I like posing and solving problems on-line. Is this reflected in my classroom?  Not enough, but yes.

In the fall term of algebra classes I carve out a day here or there, or maybe a few half-periods, to work on extended problem solving. It is generally not on-topic. On-topic would allow the kids to know before they start HOW they should solve the problem, and that would spoil the joy.  I usually choose problems with multiple paths to success. And I certainly do not choose problems that have an accessible formula – that would spoil the challenge.

This fall I did different problems with different classes – but all did the checkerboard, and some did Ghost the Bunny too.

I use an Understand / Plan / Carry out the Plan / Look Back approach with the kiddies, but too often “looking back” for them just means “check.”  Over the years I have pushed “find another approach” or “find the relationship between two successful approaches” or “generalize a solution.”  But this year I pushed in a new direction.

“Use your work and solution to think of a new, interesting problem.” The idea is not to simply make the problem bigger, or generalize it, but to come up with something related, but new, probably closely related and more complicated, but not necessarily so.  And it was quite possible for the new problem posed to be easier than they realized or harder, to yield to a similar approach as the original problem did, or not to yield at all. After all, if they knew there would be a solution of appropriate difficulty, it would mean that there was not original problem posing going on. And after practicing generating ideas on earlier problems, we hit the checkerboard, and I assigned them to extend the problem, gave them time in class and at home, and required them to write up a problem solving “experience”:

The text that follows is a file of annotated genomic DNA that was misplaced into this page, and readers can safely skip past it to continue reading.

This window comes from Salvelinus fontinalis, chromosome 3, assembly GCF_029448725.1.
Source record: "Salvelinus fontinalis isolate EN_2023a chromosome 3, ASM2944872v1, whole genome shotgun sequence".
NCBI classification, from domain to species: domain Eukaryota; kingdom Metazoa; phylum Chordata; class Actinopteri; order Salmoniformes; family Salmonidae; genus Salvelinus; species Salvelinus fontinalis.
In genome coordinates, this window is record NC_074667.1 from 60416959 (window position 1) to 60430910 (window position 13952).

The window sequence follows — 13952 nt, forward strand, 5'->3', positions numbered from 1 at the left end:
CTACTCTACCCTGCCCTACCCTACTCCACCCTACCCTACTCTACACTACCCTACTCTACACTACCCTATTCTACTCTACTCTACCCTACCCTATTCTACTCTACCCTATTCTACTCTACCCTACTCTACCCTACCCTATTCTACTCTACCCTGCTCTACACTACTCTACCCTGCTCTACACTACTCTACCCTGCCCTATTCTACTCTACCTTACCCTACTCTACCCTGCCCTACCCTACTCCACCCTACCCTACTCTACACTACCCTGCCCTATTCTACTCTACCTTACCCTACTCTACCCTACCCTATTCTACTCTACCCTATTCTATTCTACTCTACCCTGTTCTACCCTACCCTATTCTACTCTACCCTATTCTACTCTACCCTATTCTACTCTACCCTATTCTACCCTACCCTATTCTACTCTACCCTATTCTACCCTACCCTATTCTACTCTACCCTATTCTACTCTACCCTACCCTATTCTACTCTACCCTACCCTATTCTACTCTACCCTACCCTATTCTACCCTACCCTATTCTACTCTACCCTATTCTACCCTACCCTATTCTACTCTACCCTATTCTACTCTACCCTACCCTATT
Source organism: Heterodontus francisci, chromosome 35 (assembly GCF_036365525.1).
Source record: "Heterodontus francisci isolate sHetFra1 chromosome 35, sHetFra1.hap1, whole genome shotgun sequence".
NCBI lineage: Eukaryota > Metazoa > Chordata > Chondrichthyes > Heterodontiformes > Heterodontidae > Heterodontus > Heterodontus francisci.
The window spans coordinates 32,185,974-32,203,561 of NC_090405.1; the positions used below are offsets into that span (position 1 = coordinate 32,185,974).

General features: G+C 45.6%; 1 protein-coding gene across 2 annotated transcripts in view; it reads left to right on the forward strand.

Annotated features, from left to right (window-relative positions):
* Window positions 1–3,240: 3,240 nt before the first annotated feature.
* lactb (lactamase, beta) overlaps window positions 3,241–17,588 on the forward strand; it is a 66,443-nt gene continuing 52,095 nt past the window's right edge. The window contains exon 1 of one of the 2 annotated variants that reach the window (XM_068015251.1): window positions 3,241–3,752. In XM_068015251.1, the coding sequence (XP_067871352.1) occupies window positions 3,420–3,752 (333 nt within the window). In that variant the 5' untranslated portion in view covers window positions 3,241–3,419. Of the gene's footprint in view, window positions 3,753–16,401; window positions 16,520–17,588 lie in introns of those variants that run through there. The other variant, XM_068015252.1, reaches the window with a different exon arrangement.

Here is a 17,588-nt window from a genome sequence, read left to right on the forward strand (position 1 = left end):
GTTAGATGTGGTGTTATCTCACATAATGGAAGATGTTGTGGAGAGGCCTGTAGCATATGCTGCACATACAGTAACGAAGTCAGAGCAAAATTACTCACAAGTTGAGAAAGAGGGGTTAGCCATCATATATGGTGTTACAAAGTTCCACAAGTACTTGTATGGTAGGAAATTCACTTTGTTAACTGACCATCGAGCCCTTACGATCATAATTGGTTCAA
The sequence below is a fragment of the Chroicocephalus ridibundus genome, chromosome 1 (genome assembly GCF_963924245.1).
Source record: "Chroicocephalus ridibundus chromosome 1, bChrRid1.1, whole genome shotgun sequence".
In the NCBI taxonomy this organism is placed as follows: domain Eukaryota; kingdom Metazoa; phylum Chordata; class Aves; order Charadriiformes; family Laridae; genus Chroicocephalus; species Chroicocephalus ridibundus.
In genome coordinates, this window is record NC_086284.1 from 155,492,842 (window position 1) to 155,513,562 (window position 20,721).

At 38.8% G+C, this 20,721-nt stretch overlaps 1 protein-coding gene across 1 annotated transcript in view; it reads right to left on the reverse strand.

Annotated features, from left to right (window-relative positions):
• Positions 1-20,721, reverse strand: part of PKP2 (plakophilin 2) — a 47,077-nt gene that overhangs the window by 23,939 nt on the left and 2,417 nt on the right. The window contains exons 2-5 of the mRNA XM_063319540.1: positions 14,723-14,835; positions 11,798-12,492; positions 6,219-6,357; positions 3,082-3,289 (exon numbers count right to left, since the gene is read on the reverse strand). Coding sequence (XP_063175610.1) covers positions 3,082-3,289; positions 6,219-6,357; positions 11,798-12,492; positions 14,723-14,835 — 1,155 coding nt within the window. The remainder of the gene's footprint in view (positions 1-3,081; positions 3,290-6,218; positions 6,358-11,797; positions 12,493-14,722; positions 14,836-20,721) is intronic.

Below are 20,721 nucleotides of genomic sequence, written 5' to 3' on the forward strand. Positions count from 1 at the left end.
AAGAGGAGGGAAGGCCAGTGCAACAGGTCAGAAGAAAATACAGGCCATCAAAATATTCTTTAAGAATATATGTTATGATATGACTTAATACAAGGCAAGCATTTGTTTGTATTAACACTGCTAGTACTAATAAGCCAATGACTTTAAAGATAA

• Understand the Checkerboard
• Devise a Plan
• Carry out the Plan
• Look Back (include posing a new problem)
• Devise a Plan
• Carry out the Plan
• Look Back (since many new problems were not solved, this included commentary on obstacles. Where problems were partially solved, we got suggestions for the next team to pick the problem up. Where problems were solved, we got ‘normal’ generalizations, but also suggestions for future work. From 9th graders. )

So, post-checkerboard, what problems got posed? Here’s a few that I recall:

• Solve for an abnormal 8 x 9 checkerboard. Generalize to squares on an m x n checkerboard.
• Solve for a checkerboard with the four corners missing. Try again with the four 2 x 2 corners missing. 3 x 3. Generalize to an n x n checkerboard with four m x m corners missing
• Variation (different group). Solve for a checkerboard with one corner missing. Then a 2 x 2 corner…. Generalize to an n x n checkerboard with a single m x m missing.
• Variation (there was a lot of removing squares going on). Solve for a checkerboard with a 2 x 2 hole in the center. 4 x 4. 6 x 6. Generalize to an n x n board with an m x m hole in the center.
• Solve for an 8 x 4 checkerboard. Account for the difference between two 8 x 4 boards and one 8 x 8 boards (the write up for this was beautiful)
• Solve for rectangles on a checkerboard.
• Leaving the board out of it, count trimonos, tetrominos, pentominos, hexominos. (I think this group got side-tracked into some fascinating but for the moment fruitless discussions of symmetry and handedness. Product? Nah. Discussion – excellent.

So, when you get an answer, are you at the end? For most of the kids the response is still “check, and that’s enough, unless the teacher makes you go on” – but for a substantial minority I think they got used to the idea that mucking around further is a good idea, and potentially fun or interesting.